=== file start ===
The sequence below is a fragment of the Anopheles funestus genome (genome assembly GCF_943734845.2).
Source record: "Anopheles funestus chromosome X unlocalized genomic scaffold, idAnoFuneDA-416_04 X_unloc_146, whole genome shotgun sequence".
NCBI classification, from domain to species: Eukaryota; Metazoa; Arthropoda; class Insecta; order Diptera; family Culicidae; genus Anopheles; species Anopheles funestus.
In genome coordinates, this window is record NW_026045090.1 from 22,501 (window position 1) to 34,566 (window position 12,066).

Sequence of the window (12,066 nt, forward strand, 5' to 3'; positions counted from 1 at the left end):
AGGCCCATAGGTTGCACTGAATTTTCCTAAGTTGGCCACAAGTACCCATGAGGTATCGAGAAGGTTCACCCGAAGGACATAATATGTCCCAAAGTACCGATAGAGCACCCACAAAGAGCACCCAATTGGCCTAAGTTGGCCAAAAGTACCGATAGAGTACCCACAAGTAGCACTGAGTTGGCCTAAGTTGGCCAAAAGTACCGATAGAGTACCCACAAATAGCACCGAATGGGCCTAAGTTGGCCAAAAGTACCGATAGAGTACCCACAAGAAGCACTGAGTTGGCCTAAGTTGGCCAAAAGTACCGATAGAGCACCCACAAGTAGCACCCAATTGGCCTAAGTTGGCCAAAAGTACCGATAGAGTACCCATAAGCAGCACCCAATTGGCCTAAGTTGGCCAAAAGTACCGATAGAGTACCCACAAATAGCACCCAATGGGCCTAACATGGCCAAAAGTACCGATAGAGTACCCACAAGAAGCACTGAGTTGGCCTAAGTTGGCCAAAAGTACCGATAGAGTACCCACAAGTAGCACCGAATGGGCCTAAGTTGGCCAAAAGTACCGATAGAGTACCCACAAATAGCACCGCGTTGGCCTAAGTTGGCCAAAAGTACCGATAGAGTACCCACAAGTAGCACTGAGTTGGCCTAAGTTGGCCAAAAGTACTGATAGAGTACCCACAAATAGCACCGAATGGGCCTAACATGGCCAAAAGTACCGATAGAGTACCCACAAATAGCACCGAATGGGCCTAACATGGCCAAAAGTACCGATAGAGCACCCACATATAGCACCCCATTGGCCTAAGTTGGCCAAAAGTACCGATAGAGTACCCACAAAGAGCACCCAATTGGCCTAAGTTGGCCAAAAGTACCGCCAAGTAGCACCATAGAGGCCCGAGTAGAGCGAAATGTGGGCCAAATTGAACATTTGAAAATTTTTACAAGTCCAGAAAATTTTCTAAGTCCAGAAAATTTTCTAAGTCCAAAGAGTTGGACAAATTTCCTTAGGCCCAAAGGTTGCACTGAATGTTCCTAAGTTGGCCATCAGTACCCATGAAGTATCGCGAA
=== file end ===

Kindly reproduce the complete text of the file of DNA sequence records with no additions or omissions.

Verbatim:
The sequence below is a fragment of the Anopheles funestus genome (genome assembly GCF_943734845.2).
Source record: "Anopheles funestus chromosome X unlocalized genomic scaffold, idAnoFuneDA-416_04 X_unloc_146, whole genome shotgun sequence".
NCBI classification, from domain to species: Eukaryota; Metazoa; Arthropoda; class Insecta; order Diptera; family Culicidae; genus Anopheles; species Anopheles funestus.
In genome coordinates, this window is record NW_026045090.1 from 22,501 (window position 1) to 34,566 (window position 12,066).

Sequence of the window (12,066 nt, forward strand, 5' to 3'; positions counted from 1 at the left end):
AGGCCCATAGGTTGCACTGAATTTTCCTAAGTTGGCCACAAGTACCCATGAGGTATCGAGAAGGTTCACCCGAAGGACATAATATGTCCCAAAGTACCGATAGAGCACCCACAAAGAGCACCCAATTGGCCTAAGTTGGCCAAAAGTACCGATAGAGTACCCACAAGTAGCACTGAGTTGGCCTAAGTTGGCCAAAAGTACCGATAGAGTACCCACAAATAGCACCGAATGGGCCTAAGTTGGCCAAAAGTACCGATAGAGTACCCACAAGAAGCACTGAGTTGGCCTAAGTTGGCCAAAAGTACCGATAGAGCACCCACAAGTAGCACCCAATTGGCCTAAGTTGGCCAAAAGTACCGATAGAGTACCCATAAGCAGCACCCAATTGGCCTAAGTTGGCCAAAAGTACCGATAGAGTACCCACAAATAGCACCCAATGGGCCTAACATGGCCAAAAGTACCGATAGAGTACCCACAAGAAGCACTGAGTTGGCCTAAGTTGGCCAAAAGTACCGATAGAGTACCCACAAGTAGCACCGAATGGGCCTAAGTTGGCCAAAAGTACCGATAGAGTACCCACAAATAGCACCGCGTTGGCCTAAGTTGGCCAAAAGTACCGATAGAGTACCCACAAGTAGCACTGAGTTGGCCTAAGTTGGCCAAAAGTACTGATAGAGTACCCACAAATAGCACCGAATGGGCCTAACATGGCCAAAAGTACCGATAGAGTACCCACAAATAGCACCGAATGGGCCTAACATGGCCAAAAGTACCGATAGAGCACCCACATATAGCACCCCATTGGCCTAAGTTGGCCAAAAGTACCGATAGAGTACCCACAAAGAGCACCCAATTGGCCTAAGTTGGCCAAAAGTACCGCCAAGTAGCACCATAGAGGCCCGAGTAGAGCGAAATGTGGGCCAAATTGAACATTTGAAAATTTTTACAAGTCCAGAAAATTTTCTAAGTCCAGAAAATTTTCTAAGTCCAAAGAGTTGGACAAATTTCCTTAGGCCCAAAGGTTGCACTGAATGTTCCTAAGTTGGCCATCAGTACCCATGAAGTATCGCGAA